Dr. Rachel Polis, at Kosair Children’s Hospital, started with 25 healthy pregnant women, each in their third trimester, and held a one-on-one yoga class that included 26 poses that involved standing, twisting, and stretching. They even tried poses some yoga instructors have advised pregnant women to avoid, such as downward-facing dog, the corpse pose, and the happy baby pose. Women are usually told to lie on their sides—not their backs—during pregnancy, particularly during the final stages.

To determine if these poses (as well as others) affected the fetus, women were placed on continuous fetal monitoring throughout the class. Results showed the women responded well to the yoga — vital signs all remained within normal ranges and fetal heart rate remained normal for all 26 poses. After a 24-hour follow-up, none of the women reported decreased fetal movement, contractions, leakage, or vaginal bleeding.

The results were published recently in Obstetrics & Gynecology, and although they are preliminary, they do demonstrate that healthy women in their third trimesters of pregnancy can tolerate yoga with no adverse changes to mom or baby.

Of course, women should be evaluated by their OB/GYN first before rolling out their yoga mat. Namaste.


photo credit:

CDC Finds Women Gain Too Much Weight During Pregnancy

A recent report published by the Centers for Disease Control and Prevention (CDC) has revealed that nearly half of American women gain too much weight during pregnancy.

In fact, less than one third of women maintained the correct pregnancy weight according to their body mass index (BMI), implying the majority of child-bearing women run the risk of having a complicated labor and delivery, or becoming obese and developing health problems later in life. These women also run the risk of passing off health problems to their offspring.

The amount of weight a woman gains during pregnancy, also known as gestational weight gain (GWG), is important for the longterm health of the mother and child. The Institute of Medicine (IOM) has provided recommended weight gain ranges, depending on the woman’s BMI. To find out if women were adhering to their recommended GWGs, the CDC analyzed 2013 birth data from women in 41 states. Since 2003, birth certificates are required to include the mother’s height, pre-pregnancy weight, and delivery weight. For the five states that have yet to use the revised birth certificate, a questionnaire was distributed to mothers to gather pregnancy-related information.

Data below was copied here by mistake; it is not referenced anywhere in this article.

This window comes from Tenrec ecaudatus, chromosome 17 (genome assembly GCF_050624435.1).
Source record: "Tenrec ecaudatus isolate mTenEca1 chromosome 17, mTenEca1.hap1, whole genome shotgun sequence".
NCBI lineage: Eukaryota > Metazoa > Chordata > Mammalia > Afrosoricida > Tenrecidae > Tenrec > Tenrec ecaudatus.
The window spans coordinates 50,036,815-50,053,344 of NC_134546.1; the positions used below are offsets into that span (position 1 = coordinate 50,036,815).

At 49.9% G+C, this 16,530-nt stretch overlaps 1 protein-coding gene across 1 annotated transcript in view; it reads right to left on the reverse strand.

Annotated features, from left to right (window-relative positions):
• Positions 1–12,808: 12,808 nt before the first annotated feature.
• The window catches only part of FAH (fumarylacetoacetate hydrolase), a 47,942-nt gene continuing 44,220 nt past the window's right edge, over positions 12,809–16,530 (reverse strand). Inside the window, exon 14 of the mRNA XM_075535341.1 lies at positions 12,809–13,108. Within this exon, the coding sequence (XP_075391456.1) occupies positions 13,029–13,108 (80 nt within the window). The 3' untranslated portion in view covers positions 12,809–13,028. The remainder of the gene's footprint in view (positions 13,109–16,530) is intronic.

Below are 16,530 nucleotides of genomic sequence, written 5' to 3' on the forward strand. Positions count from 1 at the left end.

Overall, 32.1% had appropriate GWG, while nearly 50% were in the excessive range for GWG. More than 20% were in the inadequate GWG range. Women in the excessive range tended to be overweight before pregnancy. The high prevalence of excessive GWG is of concern because excessive GWG increases the risk for macrosomia, postpartum weight retention, and obesity in mothers and possibly their children.

Experts say women of normal weight should add 25 to 35 pounds during pregnancy, while overweight women should gain only an additional 15 to 25. Obese women should only add 10 to 20. And while women may need to consume extra calories (350-450 per day) to support the metabolic demands during pregnancy, this should typically occur later, in the second and third trimesters.

The fact that so many women fell in GWG ranges not recommended by IOM or the CDC indicates the need for effective interventions, encouraging women about the importance of reaching a recommended weight given their BMI. Such interventions might include focusing on dietary goals and increased physical activity. Pregnant women are encouraged to engage in at least 150 minutes of physical activity (i.e., brisk walking, jogging) per week. Overweight women who are looking to diet during pregnancy are also encouraged to keep an account of their dietary intake, as well as maintain regular prenatal appointments to ensure they are receiving an adequate amount of calories per day. Of course unusually thin women need to remain cautious during pregnancy as well. Underweight women run the risk of delivering a very small baby, which could lead to health problems later on.